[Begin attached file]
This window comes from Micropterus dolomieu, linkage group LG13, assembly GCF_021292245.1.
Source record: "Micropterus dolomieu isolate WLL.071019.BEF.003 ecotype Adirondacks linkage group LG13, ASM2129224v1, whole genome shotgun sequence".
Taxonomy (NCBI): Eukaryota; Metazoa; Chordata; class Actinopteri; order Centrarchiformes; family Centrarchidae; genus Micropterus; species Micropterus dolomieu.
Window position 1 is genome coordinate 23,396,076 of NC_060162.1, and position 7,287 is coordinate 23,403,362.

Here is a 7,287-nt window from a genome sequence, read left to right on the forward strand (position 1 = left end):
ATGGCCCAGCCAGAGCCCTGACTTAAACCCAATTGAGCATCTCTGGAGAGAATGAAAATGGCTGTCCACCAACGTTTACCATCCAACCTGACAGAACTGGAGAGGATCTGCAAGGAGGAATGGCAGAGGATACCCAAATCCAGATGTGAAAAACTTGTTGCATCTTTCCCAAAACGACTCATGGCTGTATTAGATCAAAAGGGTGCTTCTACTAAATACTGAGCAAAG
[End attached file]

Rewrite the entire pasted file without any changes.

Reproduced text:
This window comes from Micropterus dolomieu, linkage group LG13, assembly GCF_021292245.1.
Source record: "Micropterus dolomieu isolate WLL.071019.BEF.003 ecotype Adirondacks linkage group LG13, ASM2129224v1, whole genome shotgun sequence".
Taxonomy (NCBI): Eukaryota; Metazoa; Chordata; class Actinopteri; order Centrarchiformes; family Centrarchidae; genus Micropterus; species Micropterus dolomieu.
Window position 1 is genome coordinate 23,396,076 of NC_060162.1, and position 7,287 is coordinate 23,403,362.

Here is a 7,287-nt window from a genome sequence, read left to right on the forward strand (position 1 = left end):
ATGGCCCAGCCAGAGCCCTGACTTAAACCCAATTGAGCATCTCTGGAGAGAATGAAAATGGCTGTCCACCAACGTTTACCATCCAACCTGACAGAACTGGAGAGGATCTGCAAGGAGGAATGGCAGAGGATACCCAAATCCAGATGTGAAAAACTTGTTGCATCTTTCCCAAAACGACTCATGGCTGTATTAGATCAAAAGGGTGCTTCTACTAAATACTGAGCAAAG